The cufflinks that Berke wore to the wedding were my birthday present to him. He had been asking me to make him something since we started dating, but I was waiting for the perfect occasion. I made them knowing that he would wear them to the wedding. They feature hand-carved chrysoprase stones set in a 14k gold hexagonal shape. I’ve used the hexagon since my first collection, and it’s a shape that I keep coming back to. Chrysoprase is also a stone I’ve been using in my work for the past year. It has an amazing bright green color that really comes to life in sunlight. I knew that they would provide for a beautiful contrast with his navy tux. Two weeks before we left for Turkey, he asked me to make him matching tuxedo studs. They were a mad rush to complete, but were successfully completed the day before we flew to Turkey for our wedding!
The Cuff With Emeralds
Traditionally in Turkey, the groom’s side will gift the bride fine jewelry when they get married. Since I have particular taste and prefer designing my own jewelry, Berke’s parents offered to have me design my own gift. That’s how the idea of making myself a cuff was born. Both the cuff and the earrings I wore the day of the wedding were their present to me, which adds a special and sentimental touch. I wanted to make myself an everyday piece that incorporated Berke’s birthstone (emeralds). Engraving the date of our wedding (in Roman numerals) was a beautiful way to commemorate the occasion and add sentimentality to the piece. I haven’t taken the cuff off since making it.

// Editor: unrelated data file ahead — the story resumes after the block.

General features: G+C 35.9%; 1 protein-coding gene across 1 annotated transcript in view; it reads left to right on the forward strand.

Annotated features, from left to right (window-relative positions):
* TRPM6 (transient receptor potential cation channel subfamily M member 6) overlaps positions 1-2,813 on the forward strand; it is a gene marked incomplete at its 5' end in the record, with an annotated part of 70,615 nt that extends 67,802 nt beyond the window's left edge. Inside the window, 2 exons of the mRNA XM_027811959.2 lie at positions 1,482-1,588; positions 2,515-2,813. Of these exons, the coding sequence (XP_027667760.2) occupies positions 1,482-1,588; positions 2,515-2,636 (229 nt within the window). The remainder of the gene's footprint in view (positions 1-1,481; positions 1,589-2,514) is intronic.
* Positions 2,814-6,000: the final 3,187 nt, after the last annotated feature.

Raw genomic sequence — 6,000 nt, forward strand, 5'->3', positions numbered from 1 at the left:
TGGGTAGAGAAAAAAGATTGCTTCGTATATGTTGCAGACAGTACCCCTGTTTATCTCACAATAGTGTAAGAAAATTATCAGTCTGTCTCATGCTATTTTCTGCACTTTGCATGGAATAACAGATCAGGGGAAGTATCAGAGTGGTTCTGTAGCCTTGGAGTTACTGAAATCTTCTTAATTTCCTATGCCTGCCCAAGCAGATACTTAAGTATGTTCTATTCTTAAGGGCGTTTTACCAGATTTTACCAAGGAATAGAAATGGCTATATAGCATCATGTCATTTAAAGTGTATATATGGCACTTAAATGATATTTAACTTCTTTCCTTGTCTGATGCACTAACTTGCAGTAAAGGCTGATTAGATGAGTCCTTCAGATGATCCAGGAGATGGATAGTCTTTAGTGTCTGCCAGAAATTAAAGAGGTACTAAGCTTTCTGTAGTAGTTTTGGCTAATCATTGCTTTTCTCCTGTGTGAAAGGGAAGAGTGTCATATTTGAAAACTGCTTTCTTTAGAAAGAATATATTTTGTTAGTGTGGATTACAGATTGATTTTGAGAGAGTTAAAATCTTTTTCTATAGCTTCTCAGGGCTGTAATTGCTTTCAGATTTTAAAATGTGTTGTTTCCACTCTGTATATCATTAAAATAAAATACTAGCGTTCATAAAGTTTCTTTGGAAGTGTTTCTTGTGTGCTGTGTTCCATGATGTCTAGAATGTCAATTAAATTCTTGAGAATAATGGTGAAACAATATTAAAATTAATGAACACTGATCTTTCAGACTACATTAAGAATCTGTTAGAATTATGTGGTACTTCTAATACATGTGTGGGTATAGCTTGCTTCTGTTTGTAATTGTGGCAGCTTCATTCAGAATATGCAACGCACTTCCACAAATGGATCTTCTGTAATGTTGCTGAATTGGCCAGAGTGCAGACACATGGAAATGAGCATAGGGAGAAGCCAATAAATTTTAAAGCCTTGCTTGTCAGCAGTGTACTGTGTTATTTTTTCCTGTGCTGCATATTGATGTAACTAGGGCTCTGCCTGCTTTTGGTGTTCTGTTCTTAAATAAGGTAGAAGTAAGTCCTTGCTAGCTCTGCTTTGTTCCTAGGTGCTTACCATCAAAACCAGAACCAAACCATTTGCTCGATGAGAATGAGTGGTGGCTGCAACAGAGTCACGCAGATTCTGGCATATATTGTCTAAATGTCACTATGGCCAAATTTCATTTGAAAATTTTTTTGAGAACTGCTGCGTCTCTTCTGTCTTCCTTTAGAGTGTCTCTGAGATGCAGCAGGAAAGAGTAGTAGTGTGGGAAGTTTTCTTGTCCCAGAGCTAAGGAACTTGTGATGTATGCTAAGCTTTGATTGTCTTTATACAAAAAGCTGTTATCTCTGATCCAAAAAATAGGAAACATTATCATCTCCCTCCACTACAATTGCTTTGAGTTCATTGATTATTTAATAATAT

The Wedding Earrings
My wedding earrings were by far the most challenging and rewarding of piece I have ever worked on. I started thinking about them as soon as I found my dress, which had a deep-v neck and subtle beading detail. The dress had a slightly vintage vibe, so I wanted the earrings to have a modern design that would make for an interesting contrast. I knew that I wanted the earrings to have movement (for the dance floor!), and I knew I didn’t want a typically ‘bridal’ piece, as I wanted to continue wearing them after the wedding. I had a clear vision for the earrings as soon as I started thinking about them but had a hard time sourcing the necessary materials from my regular suppliers in New York. I ended up having to source rough opal from a mine in Indonesia! Talk about going directly to the source. Finding the right type of chain for the fringe was also an arduous process. The fabrication was complicated as well, so I worked with a duo of amazing master jewelers that typically do one-of-a-kind work. Ultimately the earrings were as rewarding to wear as they were difficult to bring to life. I can’t wait for an occasion to wear them again!